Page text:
I wouldn't worry about it. As your chops improve, the problem will most likely go away on its own. The opposite problem, a pinched- off, high- pressure embouchure, is much more difficult to conquer. Your chops are more than just your lips. Almost every muscle in your face is being used, not to mention the muscles used in your air column. Follow Nick's & Rowuk's advice.
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    Utimate User kingtrumpet's Avatar
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    Re: Too much air not enough sound?

    long soft tones -- like around the 2nd line G (in the staff), and a few notes either way. and be sure to rest in between sets. More like play 3 minutes, then rest 3 minutes. Play 5 minutes, rest 5 minutes.
    the trumpet takes, time, patience, and practice ---- think months and years, not days --- in other words -- maybe that sound doesn't change by tomorrow, but 2 weeks from now, or 2 months from now -- you may think differently about how you sound

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    Forte User Al Innella's Avatar
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    Re: Too much air not enough sound?

    Quote Originally Posted by Saile View Post
    After time as my lips become more numb, it sounds nore airy.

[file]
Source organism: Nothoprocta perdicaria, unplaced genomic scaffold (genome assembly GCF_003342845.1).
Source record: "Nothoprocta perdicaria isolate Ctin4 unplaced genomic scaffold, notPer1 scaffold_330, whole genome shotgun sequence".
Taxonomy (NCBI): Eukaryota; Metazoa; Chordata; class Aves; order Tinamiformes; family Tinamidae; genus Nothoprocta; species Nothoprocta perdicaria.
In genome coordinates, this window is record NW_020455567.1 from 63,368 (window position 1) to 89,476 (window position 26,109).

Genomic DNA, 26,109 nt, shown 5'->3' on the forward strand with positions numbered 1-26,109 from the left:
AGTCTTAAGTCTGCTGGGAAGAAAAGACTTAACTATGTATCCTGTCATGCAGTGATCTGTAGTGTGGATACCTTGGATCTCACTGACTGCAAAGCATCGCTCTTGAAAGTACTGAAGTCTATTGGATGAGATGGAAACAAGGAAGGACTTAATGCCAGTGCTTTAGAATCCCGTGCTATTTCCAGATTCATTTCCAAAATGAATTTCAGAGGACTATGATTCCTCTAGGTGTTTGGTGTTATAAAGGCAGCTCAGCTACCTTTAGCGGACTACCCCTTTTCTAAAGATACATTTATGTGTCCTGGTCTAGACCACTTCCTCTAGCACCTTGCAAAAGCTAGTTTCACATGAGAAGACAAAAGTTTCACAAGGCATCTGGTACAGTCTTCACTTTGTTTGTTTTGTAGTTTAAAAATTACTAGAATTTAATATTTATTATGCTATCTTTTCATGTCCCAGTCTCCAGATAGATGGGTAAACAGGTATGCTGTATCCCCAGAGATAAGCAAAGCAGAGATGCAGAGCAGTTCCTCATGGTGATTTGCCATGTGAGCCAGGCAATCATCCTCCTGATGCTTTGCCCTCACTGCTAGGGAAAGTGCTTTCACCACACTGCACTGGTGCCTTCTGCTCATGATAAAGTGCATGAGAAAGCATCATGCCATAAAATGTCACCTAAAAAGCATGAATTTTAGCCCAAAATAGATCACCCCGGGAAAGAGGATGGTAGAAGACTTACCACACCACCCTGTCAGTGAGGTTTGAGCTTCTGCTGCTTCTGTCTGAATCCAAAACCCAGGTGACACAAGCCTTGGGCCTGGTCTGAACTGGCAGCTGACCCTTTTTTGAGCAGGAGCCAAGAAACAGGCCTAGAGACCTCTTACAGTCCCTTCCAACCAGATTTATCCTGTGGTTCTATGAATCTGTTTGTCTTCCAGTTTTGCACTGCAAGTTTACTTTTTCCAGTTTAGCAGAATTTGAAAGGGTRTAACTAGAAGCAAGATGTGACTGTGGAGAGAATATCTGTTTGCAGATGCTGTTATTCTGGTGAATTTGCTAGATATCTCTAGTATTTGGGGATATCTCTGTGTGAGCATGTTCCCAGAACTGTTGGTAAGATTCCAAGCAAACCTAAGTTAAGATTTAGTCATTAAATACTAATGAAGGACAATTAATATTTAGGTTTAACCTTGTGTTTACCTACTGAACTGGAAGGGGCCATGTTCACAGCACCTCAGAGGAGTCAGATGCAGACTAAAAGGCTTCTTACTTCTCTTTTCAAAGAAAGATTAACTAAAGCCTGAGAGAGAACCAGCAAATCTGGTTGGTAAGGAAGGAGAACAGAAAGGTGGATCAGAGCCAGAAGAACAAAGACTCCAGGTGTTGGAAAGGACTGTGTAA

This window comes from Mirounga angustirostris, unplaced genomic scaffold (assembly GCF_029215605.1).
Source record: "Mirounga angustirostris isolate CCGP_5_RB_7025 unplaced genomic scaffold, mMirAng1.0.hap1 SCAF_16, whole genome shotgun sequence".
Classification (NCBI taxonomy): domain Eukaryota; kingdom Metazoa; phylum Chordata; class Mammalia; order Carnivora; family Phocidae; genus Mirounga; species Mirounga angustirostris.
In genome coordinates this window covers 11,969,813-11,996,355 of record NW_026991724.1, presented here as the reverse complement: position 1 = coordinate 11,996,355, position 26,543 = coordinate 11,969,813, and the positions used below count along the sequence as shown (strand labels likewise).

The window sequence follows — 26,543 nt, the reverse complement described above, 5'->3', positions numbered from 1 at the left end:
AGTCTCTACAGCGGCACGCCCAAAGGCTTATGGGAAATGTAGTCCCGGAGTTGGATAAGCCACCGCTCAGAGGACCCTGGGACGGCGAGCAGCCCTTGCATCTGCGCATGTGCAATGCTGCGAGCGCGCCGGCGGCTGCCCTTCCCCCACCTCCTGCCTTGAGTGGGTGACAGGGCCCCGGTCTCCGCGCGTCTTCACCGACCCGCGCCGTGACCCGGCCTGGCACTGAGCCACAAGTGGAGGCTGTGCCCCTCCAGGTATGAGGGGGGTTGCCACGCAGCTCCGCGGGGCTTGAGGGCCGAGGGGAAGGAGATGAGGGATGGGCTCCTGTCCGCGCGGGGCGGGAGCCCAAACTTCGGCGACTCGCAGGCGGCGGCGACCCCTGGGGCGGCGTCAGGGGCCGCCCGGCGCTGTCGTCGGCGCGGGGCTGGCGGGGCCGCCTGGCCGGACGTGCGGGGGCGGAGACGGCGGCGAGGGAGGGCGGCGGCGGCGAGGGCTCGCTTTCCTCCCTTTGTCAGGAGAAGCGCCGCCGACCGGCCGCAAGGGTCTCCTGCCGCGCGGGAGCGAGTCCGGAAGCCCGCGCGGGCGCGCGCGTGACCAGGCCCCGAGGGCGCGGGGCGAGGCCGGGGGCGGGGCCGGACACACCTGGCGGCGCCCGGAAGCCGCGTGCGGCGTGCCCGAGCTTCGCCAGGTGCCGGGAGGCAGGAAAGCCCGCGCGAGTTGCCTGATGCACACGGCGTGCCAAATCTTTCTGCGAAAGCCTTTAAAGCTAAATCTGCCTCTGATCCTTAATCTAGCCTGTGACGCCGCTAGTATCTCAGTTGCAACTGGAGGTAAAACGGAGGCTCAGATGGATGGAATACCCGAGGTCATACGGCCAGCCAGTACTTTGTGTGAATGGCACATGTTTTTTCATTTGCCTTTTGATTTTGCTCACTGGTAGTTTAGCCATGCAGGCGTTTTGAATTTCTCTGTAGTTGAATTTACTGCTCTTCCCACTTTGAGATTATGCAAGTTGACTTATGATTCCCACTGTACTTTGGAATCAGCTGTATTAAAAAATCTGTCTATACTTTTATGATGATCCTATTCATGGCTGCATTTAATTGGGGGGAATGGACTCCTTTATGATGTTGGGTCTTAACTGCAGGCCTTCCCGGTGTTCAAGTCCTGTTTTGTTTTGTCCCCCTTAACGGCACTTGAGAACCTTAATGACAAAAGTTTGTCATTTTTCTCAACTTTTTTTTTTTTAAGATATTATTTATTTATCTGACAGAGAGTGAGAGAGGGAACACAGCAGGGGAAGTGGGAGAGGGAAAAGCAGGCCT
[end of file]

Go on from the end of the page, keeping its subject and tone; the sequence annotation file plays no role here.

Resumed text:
Its very hard for me to maintain a steady low sound. I usually just play freely - if you know what i mean
    Along with playing everything soft ,back off on the pressure. If your lips become numb, you're using way too much pressure.

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    Utimate User gmonady's Avatar
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    Re: Too much air not enough sound?

    Quote Originally Posted by rowuk View Post
    It is the lips making noises that they are not supposed to. In fact, when the lips are not "supple" or under control, the air moving across them causes them to vibrate in a very "unmusical" way... The solution to that "airy" sound is a lot of soft practice. That teaches the lips to vibrate freely, but still gives you an opportunity to build muscle control.
    Absolutely! By a "lot" of soft practice we mean give practice much time to achieve this goal, but do not play "a lot" at any one time, as your other symptoms suggest you are fatiguing. Stop at this point for the day, and start up the next day shaving off 10-15 minutes and stick to this time schedule until you make it through rehearsal without time getting that airy sound (fatiguing). Then add back 15 minutes to your practice and stick with that schedule for a week or so, only to advance at 15 minutes intervals. I would not recommend playing past an hour. If you want to play more through the day, that is fine, but give it some time between rehearsal periods.

    I am not sure why gigs are set up for hour sets, and 5-20 minute breaks, but I have inherited this schedule by playing in bands for over 40 years, and that pattern seems to work well for me.